One of Britain's foremost documentary makers falls a little short with this disjointed study of life on the Edgware Road.
Marc Isaacs is one of the UK's most consistently interesting and inquisitive documentary filmmakers, predominantly whisking up rough-hewn social studies of life on the British margins. You get a sense of joint endeavour from watching his films, as if the audience is learning, making connections and grappling with the possibilities of 'the story' at the very same time as Issacs.
His latest film is, alas, not one of his finest. It's an exploration into the human flotsam congregated on (or at least having some kind of professional relationship with) London's Edgware Road. The Road: A Story Of Life And Death sees Issacs apportioning his time between various subjects in order to gauge the diversity of life in the area and adopt the road as a kind of microcosm for London's migrant community.
His initial plot thread comes via a young Irish teenager who's decided to pack off to the capital in search of fame and fortune. She finds employment behind the bar of a grubby locals' pub, but with the opportunity to sing folk songs to the captive, ruddy-faced clientele. This daisy-chains on to one of the pub's patrons, an ex-railway worker who, in his retirement, has turned to alcohol.
Equally vulnerable is the elderly blind women, Peggy, living alone in a large house and finding solace in the classical music that emanates from her radio. Her reminisces about her abusive late husband are the film's tragicomic highlight.
There's also a hotel worker who's fighting the UK Border Agency to try and bring his wife into the country as well as an affluent ex-air hostess who runs a youth hostel and lives in a bizarre relationship with her philandering partner. The material yielded from Isaacs' shoot is by turns affecting and amusing, though it seldom fits together as a single, cohesive film.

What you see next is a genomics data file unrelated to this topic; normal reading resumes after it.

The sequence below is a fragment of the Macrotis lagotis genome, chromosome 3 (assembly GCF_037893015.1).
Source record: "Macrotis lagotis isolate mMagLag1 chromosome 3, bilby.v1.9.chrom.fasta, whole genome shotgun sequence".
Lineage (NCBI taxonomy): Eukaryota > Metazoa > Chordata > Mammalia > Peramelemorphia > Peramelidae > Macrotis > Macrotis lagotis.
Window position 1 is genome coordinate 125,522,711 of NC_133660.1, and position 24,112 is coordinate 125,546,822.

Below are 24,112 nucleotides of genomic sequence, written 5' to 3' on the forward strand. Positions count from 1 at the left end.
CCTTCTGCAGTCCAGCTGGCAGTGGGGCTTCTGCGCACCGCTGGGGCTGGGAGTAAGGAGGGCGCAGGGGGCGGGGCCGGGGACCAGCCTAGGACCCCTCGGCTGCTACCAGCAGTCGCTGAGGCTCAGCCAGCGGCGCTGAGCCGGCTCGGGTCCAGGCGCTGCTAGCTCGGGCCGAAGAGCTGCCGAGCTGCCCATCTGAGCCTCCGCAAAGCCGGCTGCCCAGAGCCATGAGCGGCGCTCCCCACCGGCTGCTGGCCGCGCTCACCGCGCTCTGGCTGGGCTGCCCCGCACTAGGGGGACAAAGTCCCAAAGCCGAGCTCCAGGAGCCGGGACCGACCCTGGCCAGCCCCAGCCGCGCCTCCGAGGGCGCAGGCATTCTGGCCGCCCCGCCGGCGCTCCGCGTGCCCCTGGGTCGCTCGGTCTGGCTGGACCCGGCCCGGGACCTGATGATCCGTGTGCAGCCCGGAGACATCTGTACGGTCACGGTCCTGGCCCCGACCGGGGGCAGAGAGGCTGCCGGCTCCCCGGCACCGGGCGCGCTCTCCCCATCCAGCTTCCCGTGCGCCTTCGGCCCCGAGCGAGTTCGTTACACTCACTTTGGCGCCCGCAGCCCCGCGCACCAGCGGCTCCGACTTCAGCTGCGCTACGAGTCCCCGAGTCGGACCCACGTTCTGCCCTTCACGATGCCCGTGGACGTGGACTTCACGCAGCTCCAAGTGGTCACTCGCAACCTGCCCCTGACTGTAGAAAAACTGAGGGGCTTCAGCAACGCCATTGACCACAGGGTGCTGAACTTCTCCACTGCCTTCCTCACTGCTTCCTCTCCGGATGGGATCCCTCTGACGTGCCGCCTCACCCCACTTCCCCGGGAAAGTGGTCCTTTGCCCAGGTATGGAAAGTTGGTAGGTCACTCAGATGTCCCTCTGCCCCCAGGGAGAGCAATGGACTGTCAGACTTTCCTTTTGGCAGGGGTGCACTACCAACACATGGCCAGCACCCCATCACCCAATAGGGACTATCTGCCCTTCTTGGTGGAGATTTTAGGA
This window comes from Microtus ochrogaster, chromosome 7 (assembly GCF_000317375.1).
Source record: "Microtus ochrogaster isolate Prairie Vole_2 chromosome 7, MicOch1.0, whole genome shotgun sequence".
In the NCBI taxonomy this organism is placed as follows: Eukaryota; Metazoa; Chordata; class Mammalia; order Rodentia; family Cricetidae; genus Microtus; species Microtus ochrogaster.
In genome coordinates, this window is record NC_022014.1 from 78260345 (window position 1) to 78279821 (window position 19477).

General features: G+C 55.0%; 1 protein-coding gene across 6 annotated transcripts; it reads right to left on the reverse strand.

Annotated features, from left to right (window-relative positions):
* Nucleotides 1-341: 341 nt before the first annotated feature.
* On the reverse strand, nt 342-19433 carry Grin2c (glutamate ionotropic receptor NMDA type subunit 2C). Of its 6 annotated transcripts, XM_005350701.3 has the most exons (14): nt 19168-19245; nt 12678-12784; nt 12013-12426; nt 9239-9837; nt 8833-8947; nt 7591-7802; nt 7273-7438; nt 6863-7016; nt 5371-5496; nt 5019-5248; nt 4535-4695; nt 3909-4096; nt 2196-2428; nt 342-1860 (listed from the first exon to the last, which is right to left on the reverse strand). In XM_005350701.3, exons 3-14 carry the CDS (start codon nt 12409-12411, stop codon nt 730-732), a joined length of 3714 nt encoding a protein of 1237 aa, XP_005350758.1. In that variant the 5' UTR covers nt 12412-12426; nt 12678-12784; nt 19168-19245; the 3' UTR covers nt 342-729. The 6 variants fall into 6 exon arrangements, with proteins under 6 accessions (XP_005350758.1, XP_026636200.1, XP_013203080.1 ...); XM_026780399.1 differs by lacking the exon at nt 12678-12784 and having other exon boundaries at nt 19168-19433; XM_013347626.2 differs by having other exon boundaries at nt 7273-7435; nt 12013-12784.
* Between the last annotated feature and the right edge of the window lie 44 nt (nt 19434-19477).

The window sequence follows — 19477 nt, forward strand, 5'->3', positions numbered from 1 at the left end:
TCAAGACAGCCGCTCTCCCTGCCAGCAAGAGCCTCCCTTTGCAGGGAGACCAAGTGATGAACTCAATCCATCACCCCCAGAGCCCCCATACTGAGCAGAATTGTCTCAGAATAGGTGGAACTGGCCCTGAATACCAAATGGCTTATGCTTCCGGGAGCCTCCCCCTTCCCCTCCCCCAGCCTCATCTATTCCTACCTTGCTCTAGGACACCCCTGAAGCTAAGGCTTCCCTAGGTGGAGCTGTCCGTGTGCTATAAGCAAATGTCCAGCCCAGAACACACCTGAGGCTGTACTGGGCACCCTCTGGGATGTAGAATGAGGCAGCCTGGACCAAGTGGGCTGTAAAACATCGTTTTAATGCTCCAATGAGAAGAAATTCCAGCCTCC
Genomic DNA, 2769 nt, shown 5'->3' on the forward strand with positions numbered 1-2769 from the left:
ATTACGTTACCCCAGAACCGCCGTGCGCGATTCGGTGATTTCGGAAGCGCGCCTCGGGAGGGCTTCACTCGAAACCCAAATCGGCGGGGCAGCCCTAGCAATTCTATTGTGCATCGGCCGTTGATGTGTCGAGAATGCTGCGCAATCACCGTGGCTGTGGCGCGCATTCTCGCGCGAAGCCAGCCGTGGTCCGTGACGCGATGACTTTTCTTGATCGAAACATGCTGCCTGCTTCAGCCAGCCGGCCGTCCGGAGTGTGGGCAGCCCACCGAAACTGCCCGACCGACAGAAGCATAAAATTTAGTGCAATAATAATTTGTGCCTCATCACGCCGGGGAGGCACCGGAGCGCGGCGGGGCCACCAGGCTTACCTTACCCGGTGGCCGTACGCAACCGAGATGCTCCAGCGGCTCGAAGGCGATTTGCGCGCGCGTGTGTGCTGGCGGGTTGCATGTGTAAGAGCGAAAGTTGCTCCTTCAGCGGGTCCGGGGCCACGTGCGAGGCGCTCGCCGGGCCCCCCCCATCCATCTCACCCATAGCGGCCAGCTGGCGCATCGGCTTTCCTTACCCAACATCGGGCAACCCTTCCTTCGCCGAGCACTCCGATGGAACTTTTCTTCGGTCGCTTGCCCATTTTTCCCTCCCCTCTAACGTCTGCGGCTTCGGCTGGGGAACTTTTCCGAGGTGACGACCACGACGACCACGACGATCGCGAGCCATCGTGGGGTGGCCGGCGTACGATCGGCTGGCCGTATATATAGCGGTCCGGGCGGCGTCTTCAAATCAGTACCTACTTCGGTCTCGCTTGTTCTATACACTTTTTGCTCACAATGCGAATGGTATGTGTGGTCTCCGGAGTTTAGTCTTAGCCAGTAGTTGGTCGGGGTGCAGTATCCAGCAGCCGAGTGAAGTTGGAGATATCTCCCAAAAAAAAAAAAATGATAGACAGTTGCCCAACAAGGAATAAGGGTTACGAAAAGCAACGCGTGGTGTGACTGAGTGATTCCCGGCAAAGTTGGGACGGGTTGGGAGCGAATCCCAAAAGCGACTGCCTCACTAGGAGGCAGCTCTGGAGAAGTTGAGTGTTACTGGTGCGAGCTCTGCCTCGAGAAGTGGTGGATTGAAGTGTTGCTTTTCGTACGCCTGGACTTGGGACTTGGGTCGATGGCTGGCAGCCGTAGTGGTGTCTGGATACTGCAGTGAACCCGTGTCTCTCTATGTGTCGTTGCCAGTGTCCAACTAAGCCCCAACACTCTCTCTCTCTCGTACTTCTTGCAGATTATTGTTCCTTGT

Isaacs' narration is occasionally a little airy-fairy, and his attempts at making profound metaphysical proclamations sometimes fall short of their intention. His line of questioning, too, is often oppressively direct and his search for emotion too ferocious. He often asks his subjects how they feel about something or someone, and this comes across as a somewhat cheap and hurried route to bathetic pay-off.
Also – and this is merely an impression from watching the film, not a direct criticism of Issacs' filmmaking integrity – the selection of fragile, susceptible subjects feels like an attempt to fit a pre-ordained thesis about the road as place where sheltered souls drift in and out of life unnoticed. There's also one particularly hard-to-watch scene where Peggy falls over while walking down the street which adds little to the film bar the suggestion that people sometimes fall over when they're down the street.
And even though the film is shot very much on the lam, it offers very few aesthetic pleasures along the way: the camera movements are harsh, the framing is rudimentary and the editing entirely functional. It's mostly sub-Parr social realism. So this is perhaps not Isaacs' finest hour, but there is enough engaging material here to make a trip to the cinema – or even down the Edgware Road – worthwhile.
Isaacs is very prolific, but the standard of his work is generally high.
A compendium of fascinating episodes which lack a convincing through-like.
Much to admire here, but not Isaacs' finest hour.